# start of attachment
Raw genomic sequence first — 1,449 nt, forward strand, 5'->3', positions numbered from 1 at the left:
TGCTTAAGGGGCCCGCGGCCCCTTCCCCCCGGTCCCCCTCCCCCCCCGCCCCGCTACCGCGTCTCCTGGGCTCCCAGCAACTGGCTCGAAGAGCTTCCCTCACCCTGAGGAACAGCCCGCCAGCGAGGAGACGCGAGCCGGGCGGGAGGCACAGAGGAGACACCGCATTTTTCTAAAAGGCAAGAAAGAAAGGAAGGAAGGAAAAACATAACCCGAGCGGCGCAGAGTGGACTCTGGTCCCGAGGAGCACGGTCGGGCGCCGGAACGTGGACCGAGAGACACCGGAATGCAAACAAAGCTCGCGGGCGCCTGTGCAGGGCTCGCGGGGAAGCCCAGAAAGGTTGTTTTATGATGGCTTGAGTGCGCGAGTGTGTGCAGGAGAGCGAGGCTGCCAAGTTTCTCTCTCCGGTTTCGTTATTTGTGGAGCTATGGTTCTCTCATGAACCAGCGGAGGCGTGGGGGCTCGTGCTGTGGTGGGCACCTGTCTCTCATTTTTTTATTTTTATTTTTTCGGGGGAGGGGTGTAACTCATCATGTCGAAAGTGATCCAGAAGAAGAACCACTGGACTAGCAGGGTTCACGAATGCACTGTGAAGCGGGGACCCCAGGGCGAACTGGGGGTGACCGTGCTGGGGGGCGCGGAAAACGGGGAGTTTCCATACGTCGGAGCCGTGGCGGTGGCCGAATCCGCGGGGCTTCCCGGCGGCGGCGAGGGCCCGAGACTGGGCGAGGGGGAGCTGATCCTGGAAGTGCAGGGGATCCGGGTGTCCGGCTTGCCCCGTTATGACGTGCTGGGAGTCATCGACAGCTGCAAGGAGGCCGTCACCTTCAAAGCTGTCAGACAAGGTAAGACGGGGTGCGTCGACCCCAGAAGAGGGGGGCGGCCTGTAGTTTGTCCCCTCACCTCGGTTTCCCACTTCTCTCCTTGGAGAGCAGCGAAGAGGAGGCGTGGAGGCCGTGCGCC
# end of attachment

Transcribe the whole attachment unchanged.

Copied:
Raw genomic sequence first — 1,449 nt, forward strand, 5'->3', positions numbered from 1 at the left:
TGCTTAAGGGGCCCGCGGCCCCTTCCCCCCGGTCCCCCTCCCCCCCCGCCCCGCTACCGCGTCTCCTGGGCTCCCAGCAACTGGCTCGAAGAGCTTCCCTCACCCTGAGGAACAGCCCGCCAGCGAGGAGACGCGAGCCGGGCGGGAGGCACAGAGGAGACACCGCATTTTTCTAAAAGGCAAGAAAGAAAGGAAGGAAGGAAAAACATAACCCGAGCGGCGCAGAGTGGACTCTGGTCCCGAGGAGCACGGTCGGGCGCCGGAACGTGGACCGAGAGACACCGGAATGCAAACAAAGCTCGCGGGCGCCTGTGCAGGGCTCGCGGGGAAGCCCAGAAAGGTTGTTTTATGATGGCTTGAGTGCGCGAGTGTGTGCAGGAGAGCGAGGCTGCCAAGTTTCTCTCTCCGGTTTCGTTATTTGTGGAGCTATGGTTCTCTCATGAACCAGCGGAGGCGTGGGGGCTCGTGCTGTGGTGGGCACCTGTCTCTCATTTTTTTATTTTTATTTTTTCGGGGGAGGGGTGTAACTCATCATGTCGAAAGTGATCCAGAAGAAGAACCACTGGACTAGCAGGGTTCACGAATGCACTGTGAAGCGGGGACCCCAGGGCGAACTGGGGGTGACCGTGCTGGGGGGCGCGGAAAACGGGGAGTTTCCATACGTCGGAGCCGTGGCGGTGGCCGAATCCGCGGGGCTTCCCGGCGGCGGCGAGGGCCCGAGACTGGGCGAGGGGGAGCTGATCCTGGAAGTGCAGGGGATCCGGGTGTCCGGCTTGCCCCGTTATGACGTGCTGGGAGTCATCGACAGCTGCAAGGAGGCCGTCACCTTCAAAGCTGTCAGACAAGGTAAGACGGGGTGCGTCGACCCCAGAAGAGGGGGGCGGCCTGTAGTTTGTCCCCTCACCTCGGTTTCCCACTTCTCTCCTTGGAGAGCAGCGAAGAGGAGGCGTGGAGGCCGTGCGCC